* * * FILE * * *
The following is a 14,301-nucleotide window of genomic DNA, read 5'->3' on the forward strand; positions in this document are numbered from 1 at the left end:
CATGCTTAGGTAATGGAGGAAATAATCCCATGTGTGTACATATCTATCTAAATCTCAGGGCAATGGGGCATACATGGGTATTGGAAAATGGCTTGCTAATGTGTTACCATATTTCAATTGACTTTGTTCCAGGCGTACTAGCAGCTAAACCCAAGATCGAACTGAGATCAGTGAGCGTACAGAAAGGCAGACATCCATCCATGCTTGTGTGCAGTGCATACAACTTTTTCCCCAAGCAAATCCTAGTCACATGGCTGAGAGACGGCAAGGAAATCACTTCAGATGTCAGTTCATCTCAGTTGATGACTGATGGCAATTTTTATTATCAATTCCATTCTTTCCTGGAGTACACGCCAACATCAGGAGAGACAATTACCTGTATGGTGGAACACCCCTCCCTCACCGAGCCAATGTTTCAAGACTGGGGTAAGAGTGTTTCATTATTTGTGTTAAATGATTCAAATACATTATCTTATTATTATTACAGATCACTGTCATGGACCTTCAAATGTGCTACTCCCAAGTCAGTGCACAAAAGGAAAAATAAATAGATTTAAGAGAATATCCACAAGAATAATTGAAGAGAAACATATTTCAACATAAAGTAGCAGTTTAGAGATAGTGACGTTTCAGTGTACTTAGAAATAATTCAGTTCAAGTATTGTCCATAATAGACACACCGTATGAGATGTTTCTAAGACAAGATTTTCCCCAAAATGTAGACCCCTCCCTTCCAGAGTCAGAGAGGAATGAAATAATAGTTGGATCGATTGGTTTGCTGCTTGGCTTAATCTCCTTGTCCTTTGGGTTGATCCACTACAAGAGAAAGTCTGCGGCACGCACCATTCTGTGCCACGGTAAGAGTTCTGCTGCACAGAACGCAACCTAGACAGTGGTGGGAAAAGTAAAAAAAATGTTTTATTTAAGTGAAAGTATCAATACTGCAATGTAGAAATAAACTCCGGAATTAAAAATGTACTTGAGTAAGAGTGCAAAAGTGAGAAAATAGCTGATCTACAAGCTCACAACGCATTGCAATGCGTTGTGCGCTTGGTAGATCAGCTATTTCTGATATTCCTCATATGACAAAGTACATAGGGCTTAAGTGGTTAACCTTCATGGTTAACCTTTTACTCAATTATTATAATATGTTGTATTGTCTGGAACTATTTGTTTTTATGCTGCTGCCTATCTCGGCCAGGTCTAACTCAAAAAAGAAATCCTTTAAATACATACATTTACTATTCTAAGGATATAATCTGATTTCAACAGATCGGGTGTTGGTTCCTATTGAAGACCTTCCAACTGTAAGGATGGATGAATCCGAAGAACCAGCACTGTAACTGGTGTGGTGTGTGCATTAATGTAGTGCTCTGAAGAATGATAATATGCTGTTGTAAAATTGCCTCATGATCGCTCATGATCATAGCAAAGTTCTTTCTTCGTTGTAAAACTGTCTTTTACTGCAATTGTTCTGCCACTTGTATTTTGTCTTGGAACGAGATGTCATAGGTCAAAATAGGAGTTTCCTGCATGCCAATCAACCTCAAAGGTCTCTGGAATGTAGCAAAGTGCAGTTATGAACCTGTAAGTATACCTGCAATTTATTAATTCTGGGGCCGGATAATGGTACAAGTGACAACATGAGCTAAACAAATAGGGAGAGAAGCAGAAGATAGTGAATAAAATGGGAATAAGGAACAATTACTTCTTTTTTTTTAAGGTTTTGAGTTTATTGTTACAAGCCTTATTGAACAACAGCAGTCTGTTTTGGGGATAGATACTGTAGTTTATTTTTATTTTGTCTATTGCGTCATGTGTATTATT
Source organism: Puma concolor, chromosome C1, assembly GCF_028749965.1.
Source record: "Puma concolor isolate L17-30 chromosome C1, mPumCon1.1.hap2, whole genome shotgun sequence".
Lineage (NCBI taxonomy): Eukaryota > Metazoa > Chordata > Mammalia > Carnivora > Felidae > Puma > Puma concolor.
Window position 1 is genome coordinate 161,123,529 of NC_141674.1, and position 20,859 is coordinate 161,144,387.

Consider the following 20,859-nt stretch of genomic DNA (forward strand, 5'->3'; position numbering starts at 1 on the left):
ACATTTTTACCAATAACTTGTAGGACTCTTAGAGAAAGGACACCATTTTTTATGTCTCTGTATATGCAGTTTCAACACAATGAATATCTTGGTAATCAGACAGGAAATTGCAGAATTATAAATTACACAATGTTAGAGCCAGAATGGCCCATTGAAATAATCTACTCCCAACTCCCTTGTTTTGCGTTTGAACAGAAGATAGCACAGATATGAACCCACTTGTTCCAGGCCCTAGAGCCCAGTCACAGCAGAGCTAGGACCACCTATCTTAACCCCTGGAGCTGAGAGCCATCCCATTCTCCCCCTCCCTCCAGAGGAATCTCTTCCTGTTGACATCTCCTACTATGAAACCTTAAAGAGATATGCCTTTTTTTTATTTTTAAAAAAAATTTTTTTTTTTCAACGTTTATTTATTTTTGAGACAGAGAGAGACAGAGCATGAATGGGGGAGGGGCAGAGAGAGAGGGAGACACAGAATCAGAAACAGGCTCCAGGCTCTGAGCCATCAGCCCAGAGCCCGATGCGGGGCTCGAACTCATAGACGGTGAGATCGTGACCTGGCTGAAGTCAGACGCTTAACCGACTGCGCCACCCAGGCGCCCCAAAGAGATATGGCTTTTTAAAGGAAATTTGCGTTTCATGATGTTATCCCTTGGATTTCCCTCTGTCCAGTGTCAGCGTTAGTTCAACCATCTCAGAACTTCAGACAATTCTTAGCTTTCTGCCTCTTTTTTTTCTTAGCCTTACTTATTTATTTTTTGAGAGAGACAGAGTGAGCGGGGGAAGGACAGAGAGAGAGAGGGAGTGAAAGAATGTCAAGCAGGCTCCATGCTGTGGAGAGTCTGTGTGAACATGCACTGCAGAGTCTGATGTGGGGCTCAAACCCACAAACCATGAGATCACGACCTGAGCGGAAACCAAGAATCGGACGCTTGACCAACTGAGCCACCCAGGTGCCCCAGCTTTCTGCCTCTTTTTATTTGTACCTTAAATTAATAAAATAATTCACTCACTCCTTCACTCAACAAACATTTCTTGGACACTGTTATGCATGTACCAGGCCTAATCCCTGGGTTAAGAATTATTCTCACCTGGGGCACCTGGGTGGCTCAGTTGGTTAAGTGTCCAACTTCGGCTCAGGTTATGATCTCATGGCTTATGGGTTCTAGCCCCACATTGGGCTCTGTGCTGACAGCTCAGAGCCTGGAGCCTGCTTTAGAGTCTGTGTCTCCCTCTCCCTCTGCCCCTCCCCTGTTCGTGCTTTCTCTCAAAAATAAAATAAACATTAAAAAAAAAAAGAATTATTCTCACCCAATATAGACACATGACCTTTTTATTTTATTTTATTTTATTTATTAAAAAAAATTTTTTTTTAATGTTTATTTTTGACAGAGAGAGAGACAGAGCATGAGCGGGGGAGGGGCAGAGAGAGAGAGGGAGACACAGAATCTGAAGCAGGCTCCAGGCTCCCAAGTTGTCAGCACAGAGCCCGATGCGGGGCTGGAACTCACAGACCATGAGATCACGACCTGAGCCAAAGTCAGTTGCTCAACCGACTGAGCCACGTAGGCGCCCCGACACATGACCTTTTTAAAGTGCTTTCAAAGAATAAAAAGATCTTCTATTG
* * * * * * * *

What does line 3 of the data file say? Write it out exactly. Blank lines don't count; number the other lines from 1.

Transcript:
Source organism: Puma concolor, chromosome C1, assembly GCF_028749965.1.